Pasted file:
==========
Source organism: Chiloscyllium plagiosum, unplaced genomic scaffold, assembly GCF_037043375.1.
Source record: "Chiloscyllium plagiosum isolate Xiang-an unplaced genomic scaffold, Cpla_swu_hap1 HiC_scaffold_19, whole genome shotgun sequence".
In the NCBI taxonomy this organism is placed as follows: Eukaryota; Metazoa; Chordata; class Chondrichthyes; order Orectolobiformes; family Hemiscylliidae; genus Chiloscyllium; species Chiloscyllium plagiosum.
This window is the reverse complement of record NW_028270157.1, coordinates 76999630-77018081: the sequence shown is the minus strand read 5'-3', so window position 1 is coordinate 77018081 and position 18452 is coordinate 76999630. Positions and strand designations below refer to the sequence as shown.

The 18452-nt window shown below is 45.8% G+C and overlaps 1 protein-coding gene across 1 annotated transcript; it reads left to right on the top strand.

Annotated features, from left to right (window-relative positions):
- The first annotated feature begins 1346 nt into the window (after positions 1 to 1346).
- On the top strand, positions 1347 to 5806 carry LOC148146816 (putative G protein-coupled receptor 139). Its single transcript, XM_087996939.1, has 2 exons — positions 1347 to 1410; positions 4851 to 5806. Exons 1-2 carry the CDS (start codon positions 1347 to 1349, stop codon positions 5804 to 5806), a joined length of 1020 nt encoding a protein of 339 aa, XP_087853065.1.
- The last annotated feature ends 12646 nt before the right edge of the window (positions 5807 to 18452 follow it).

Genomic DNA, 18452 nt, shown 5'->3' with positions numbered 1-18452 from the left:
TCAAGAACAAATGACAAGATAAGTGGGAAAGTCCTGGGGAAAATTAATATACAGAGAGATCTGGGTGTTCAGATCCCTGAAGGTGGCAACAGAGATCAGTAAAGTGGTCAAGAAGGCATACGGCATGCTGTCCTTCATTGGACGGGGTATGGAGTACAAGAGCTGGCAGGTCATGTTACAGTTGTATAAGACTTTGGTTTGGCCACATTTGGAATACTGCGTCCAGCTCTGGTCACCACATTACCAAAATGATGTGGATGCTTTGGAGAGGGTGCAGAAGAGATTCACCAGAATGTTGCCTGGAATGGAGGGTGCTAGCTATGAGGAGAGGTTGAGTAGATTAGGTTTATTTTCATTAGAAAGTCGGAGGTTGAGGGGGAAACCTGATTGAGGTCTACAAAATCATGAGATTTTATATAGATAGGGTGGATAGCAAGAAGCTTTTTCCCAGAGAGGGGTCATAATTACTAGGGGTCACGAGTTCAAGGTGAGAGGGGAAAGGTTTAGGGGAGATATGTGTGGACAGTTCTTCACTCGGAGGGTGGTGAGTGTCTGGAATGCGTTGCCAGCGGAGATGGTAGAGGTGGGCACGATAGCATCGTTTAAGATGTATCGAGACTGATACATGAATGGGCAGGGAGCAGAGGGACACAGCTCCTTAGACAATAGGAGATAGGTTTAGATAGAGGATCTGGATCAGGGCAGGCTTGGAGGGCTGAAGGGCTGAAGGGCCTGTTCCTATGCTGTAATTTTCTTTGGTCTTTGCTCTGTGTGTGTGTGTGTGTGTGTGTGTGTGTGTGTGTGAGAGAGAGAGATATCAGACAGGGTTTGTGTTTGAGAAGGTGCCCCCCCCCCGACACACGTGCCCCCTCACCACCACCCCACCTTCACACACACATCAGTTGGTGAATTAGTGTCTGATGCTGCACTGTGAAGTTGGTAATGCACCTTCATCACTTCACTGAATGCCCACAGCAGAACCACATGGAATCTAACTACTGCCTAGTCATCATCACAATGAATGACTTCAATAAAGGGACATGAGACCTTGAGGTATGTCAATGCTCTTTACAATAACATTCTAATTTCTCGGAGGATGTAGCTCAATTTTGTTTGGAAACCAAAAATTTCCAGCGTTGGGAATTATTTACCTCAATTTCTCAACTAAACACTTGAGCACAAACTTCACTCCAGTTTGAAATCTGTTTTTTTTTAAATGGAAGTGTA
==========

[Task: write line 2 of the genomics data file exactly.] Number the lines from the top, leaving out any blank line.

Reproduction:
Source record: "Chiloscyllium plagiosum isolate Xiang-an unplaced genomic scaffold, Cpla_swu_hap1 HiC_scaffold_19, whole genome shotgun sequence".